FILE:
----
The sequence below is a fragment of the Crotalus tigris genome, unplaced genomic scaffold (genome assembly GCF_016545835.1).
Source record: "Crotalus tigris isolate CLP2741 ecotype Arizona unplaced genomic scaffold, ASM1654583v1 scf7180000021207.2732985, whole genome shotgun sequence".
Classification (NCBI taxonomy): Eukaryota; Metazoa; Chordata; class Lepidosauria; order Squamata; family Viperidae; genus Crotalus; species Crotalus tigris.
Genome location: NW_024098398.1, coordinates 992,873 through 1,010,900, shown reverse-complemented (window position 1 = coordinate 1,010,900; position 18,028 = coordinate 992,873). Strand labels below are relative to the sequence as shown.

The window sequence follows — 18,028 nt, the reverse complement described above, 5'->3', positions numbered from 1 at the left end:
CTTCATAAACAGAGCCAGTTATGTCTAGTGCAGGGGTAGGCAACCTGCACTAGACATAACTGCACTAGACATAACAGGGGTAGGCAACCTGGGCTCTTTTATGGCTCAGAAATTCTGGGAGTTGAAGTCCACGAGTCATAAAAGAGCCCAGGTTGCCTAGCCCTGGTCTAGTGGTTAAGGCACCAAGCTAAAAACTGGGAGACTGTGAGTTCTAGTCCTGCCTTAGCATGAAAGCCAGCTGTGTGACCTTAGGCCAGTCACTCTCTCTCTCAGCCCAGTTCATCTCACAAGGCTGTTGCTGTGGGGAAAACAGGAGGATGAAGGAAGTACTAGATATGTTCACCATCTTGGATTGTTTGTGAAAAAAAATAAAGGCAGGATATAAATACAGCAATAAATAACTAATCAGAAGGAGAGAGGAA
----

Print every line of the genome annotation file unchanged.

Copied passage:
The sequence below is a fragment of the Crotalus tigris genome, unplaced genomic scaffold (genome assembly GCF_016545835.1).
Source record: "Crotalus tigris isolate CLP2741 ecotype Arizona unplaced genomic scaffold, ASM1654583v1 scf7180000021207.2732985, whole genome shotgun sequence".
Classification (NCBI taxonomy): Eukaryota; Metazoa; Chordata; class Lepidosauria; order Squamata; family Viperidae; genus Crotalus; species Crotalus tigris.
Genome location: NW_024098398.1, coordinates 992,873 through 1,010,900, shown reverse-complemented (window position 1 = coordinate 1,010,900; position 18,028 = coordinate 992,873). Strand labels below are relative to the sequence as shown.

The window sequence follows — 18,028 nt, the reverse complement described above, 5'->3', positions numbered from 1 at the left end:
CTTCATAAACAGAGCCAGTTATGTCTAGTGCAGGGGTAGGCAACCTGCACTAGACATAACTGCACTAGACATAACAGGGGTAGGCAACCTGGGCTCTTTTATGGCTCAGAAATTCTGGGAGTTGAAGTCCACGAGTCATAAAAGAGCCCAGGTTGCCTAGCCCTGGTCTAGTGGTTAAGGCACCAAGCTAAAAACTGGGAGACTGTGAGTTCTAGTCCTGCCTTAGCATGAAAGCCAGCTGTGTGACCTTAGGCCAGTCACTCTCTCTCTCAGCCCAGTTCATCTCACAAGGCTGTTGCTGTGGGGAAAACAGGAGGATGAAGGAAGTACTAGATATGTTCACCATCTTGGATTGTTTGTGAAAAAAAATAAAGGCAGGATATAAATACAGCAATAAATAACTAATCAGAAGGAGAGAGGAA